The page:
By Special Collections Staff
Title: Rosemary Thornton Papers, 1914-2005
Collection Identifier: MG 111
ID: 00/MG 111
Primary Creator: Thornton, Rosemary (1959-)
Extent: 7.6 Linear Feet. More info below.
The collection is broken up into the following series: I: Kit-house Manufacturers, II: Rosemary Thornton Correspondence.
Series I: Kit-house Manufacturers: This series contains catalogs from kit-house manufacturers such as Aladdin Homes, Montgomery Ward and Company, and Sears, Roebuck and Company, as well as advertisements, estimates, floor plans, and photographs. It is organized alphabetically.
Series II: Rosemary Thornton Correspondence: This series contains letters, photos, and publications received by Thornton on the subject of kit-houses. It also contains responses from Thornton and notes on possible and confirmed kit-houses. This series is organized chronologically.
Date Acquired: 06/21/2011
Rosemary Thornton was born in Portsmouth, Virginia in 1959, to Thomas Hoyt Fuller and Betty Brown Fuller. Thornton spent most of her childhood in Virginia, where her father worked as an assistant manager at Skippy Peanut Butter. In 1974, her father left Thornton and her mother, and would not return to Thornton’s life until the early 2000’s. Most of Thornton’s life from then on was spent in Illinois.
As an adult, Thornton’s career has revolved around real estate. She first worked as both a realtor and freelance writer in Alton, Illinois. Later, she and her husband started a small rental property business. She continued to do freelance work, along with her real estate business, and published her first book, “The Reality of Real Estate”, in 1993.
Kit-homes were pre-assembled homes that could be ordered and delivered via railroad boxcar in the first half of the 20th century. Thornton discovered kit-homes in 2001 while writing an article on them for a freelance job in Carlinville, Illinois. She began writing her second book, “The Houses that Sears Built: Everything You Ever Wanted to Know about Sears Catalog Homes”, not long after. That same year, Thornton’s mother died, and she and her husband divorced two weeks later.
Thornton made Sears homes and writing her primary focus and career from that point on. She spent the remainder of the year completing her manuscript for her second book and published it in 2002. In less than two years, the book sold several thousand copies, and Thornton received several hundred e-mails and letters about possible Sears homes and praise for her book. She published two more books about Sears homes following that two-year timespan, as well as a re-print of “The Houses That Sears Built”.
Thornton later moved from Illinois to Norfolk, Virginia and re-married in 2007. She traveled to more than 24 states to give lectures on Sears homes. Thornton made appearances on several television programs to promote her writing and bring attention to the existence of kit-homes. Since publishing her second book, hundreds of Sears and kit-homes have been found across the United States.
Kit-homes were first introduced by Bennett Homes in 1902. The houses were designed using a “balloon-style” framing system and pre-cut lumber. Each house came with at least 10,000 pieces of lumber and each piece numbered, stamped, and labeled, thus eliminating the need for measuring or cutting. As there was no need for a team of skilled carpenters for each house, kit-homes were affordable and the customer could either hire a carpenter to put the house together for them or put it together himself/herself. Most chose the latter.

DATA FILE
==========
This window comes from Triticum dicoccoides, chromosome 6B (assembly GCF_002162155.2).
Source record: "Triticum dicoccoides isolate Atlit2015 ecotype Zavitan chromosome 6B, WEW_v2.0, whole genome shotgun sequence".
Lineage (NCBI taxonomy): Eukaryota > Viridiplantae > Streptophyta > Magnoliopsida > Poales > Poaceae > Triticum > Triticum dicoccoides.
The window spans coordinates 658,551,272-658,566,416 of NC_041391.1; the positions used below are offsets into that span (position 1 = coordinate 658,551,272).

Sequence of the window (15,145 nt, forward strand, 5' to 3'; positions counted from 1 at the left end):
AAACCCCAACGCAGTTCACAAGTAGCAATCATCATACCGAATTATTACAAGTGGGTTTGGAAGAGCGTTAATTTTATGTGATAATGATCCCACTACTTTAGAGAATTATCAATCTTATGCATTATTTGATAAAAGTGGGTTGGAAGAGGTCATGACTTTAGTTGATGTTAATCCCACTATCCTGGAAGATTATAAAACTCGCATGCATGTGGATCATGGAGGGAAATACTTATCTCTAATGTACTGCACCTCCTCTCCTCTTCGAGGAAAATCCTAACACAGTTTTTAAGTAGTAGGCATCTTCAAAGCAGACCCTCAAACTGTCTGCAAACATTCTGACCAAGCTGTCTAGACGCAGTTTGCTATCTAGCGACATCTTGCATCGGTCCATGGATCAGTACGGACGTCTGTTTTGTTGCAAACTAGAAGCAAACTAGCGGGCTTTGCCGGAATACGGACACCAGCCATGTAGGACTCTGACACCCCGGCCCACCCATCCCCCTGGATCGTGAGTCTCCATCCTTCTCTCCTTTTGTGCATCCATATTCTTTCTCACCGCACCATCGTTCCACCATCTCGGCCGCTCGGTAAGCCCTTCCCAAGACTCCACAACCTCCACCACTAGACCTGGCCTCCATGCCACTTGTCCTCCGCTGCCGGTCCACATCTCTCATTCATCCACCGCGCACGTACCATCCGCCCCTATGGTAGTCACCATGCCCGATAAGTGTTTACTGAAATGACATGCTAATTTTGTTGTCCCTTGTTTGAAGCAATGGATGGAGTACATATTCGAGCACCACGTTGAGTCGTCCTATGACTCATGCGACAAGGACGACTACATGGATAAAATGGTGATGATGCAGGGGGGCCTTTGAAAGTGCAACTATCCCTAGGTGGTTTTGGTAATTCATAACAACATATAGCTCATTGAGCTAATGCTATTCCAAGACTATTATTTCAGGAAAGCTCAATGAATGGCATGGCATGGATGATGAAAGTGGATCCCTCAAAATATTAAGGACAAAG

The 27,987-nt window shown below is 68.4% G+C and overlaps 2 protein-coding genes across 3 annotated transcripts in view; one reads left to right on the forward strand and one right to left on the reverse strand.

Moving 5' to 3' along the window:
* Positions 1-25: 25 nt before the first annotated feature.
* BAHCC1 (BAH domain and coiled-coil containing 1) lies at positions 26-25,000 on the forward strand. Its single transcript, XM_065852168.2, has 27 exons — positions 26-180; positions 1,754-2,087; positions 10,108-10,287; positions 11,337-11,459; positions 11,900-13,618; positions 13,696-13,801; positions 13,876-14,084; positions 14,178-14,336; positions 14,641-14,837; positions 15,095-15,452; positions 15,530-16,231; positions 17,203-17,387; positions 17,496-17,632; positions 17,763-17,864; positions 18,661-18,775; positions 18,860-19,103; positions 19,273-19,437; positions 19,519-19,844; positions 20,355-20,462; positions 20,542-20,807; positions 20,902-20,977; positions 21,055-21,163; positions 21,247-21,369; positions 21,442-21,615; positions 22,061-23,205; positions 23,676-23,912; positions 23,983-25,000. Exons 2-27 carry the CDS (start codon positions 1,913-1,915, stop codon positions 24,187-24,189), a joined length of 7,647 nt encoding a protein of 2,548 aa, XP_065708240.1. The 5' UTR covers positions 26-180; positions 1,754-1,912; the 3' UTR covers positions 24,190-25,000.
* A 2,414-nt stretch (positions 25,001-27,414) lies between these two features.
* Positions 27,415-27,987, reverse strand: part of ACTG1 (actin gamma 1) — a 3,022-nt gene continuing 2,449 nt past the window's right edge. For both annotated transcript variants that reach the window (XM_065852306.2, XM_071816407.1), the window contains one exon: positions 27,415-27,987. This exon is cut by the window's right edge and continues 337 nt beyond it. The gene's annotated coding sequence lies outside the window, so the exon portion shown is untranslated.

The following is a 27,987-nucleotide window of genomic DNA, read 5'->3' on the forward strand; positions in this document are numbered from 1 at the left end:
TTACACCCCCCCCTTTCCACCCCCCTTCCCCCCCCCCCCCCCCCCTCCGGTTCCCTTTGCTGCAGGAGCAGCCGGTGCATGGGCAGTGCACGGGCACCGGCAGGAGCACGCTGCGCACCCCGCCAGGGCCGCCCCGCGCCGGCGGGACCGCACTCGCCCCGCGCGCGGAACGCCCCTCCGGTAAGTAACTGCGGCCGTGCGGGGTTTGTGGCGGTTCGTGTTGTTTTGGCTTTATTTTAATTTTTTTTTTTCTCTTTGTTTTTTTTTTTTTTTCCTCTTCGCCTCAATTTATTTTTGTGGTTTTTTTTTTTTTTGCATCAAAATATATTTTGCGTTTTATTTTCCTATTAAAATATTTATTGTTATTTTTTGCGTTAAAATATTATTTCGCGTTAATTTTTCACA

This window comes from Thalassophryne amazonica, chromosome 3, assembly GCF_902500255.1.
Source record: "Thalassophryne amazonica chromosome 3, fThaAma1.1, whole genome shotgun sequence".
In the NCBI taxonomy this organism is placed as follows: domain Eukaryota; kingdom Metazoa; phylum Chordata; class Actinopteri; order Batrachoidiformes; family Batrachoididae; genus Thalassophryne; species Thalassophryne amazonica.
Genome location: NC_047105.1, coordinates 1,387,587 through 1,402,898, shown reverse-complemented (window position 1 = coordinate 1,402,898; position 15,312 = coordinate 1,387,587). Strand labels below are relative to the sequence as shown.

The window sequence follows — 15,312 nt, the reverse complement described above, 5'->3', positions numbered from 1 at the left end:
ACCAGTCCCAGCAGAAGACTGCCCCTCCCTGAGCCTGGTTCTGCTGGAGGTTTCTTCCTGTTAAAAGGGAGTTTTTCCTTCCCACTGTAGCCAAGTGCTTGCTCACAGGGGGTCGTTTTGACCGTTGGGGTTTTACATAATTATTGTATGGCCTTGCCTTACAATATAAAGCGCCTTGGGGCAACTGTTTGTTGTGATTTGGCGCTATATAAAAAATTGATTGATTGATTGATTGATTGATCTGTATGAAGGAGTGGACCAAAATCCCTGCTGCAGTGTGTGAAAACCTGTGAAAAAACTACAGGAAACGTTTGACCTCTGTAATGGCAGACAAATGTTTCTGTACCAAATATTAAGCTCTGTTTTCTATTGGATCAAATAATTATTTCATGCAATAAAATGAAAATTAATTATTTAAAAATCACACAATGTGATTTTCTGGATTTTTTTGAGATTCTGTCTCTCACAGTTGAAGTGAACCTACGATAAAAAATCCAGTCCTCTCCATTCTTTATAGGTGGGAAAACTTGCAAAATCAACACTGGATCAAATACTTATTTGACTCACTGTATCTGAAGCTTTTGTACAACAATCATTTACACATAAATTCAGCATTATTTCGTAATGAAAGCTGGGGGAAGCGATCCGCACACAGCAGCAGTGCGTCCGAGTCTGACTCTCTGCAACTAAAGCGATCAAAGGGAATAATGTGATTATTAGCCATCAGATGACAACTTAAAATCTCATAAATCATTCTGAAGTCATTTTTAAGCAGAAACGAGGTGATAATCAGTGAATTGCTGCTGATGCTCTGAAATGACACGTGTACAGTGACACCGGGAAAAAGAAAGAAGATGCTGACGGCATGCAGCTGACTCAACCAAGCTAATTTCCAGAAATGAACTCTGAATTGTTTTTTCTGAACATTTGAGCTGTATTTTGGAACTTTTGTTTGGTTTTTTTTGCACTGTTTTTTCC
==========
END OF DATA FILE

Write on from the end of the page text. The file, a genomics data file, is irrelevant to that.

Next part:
Aladdin Homes began offering kit-houses in their catalogs in 1906, and sparked the true beginning of the kit-house trend. Their largest competitors were Montgomery Wards and Sears, Roebuck and Company. Sears began selling kit-homes in 1908. However, as most Americans already had Sears catalogs and ordered most of their home essentials from Sears, it was not long before Sears became the primary seller of kit-houses.
Advertising their kit-houses as Sears Catalog Homes, Sears offered more than 370 different house designs, and also offered barn and schoolhouse designs. Plumbing, electricity, and central heating were all offered as modern conveniences to be installed. The houses were affordable, with the cheapest ranging around $450, while a school house might have averaged $11,500. Sears also began to offer financing plans in 1916, including both mortgage programs and loans with low interest rates. From the introduction of Sears homes to their end, Sears sold more than 70,000 houses.
The success of kit-homes began to falter in 1930. The Great Depression, coupled with demand for more intricate house designs, slowed house sales. Sears was forced to liquidate $11 million in mortgages. Sears closed the Modern Homes department in 1940. All sales records were destroyed during the company’s corporate house cleaning, leaving no record of where the houses were located. Thornton’s third book, “Finding the Houses that Sears Built; A Guide to the 60 Most Popular Designs”, revolves around identifying Sears homes, as the only way to find them now is one by one. All other companies closed down their kit-home departments or were out of business by 1982.
Access Restrictions: Open to researchers without restrictions.
Use Restrictions: Before publishing quotations or excerpts from any materials, permission must be obtained from Special Collections and University Archives, and the holder of the copyright, if not Old Dominion University Libraries.
Acquisition Source: Ms. Rosemary Thornton
Acquisition Method: Gift.
Preferred Citation: [Identification of item], Box [insert number], Folder [insert number and title], Rosemary Thornton Papers, Special Collections and University Archives, Patricia W. and J. Douglas Perry Library, Old Dominion University Libraries, Norfolk, VA 23529.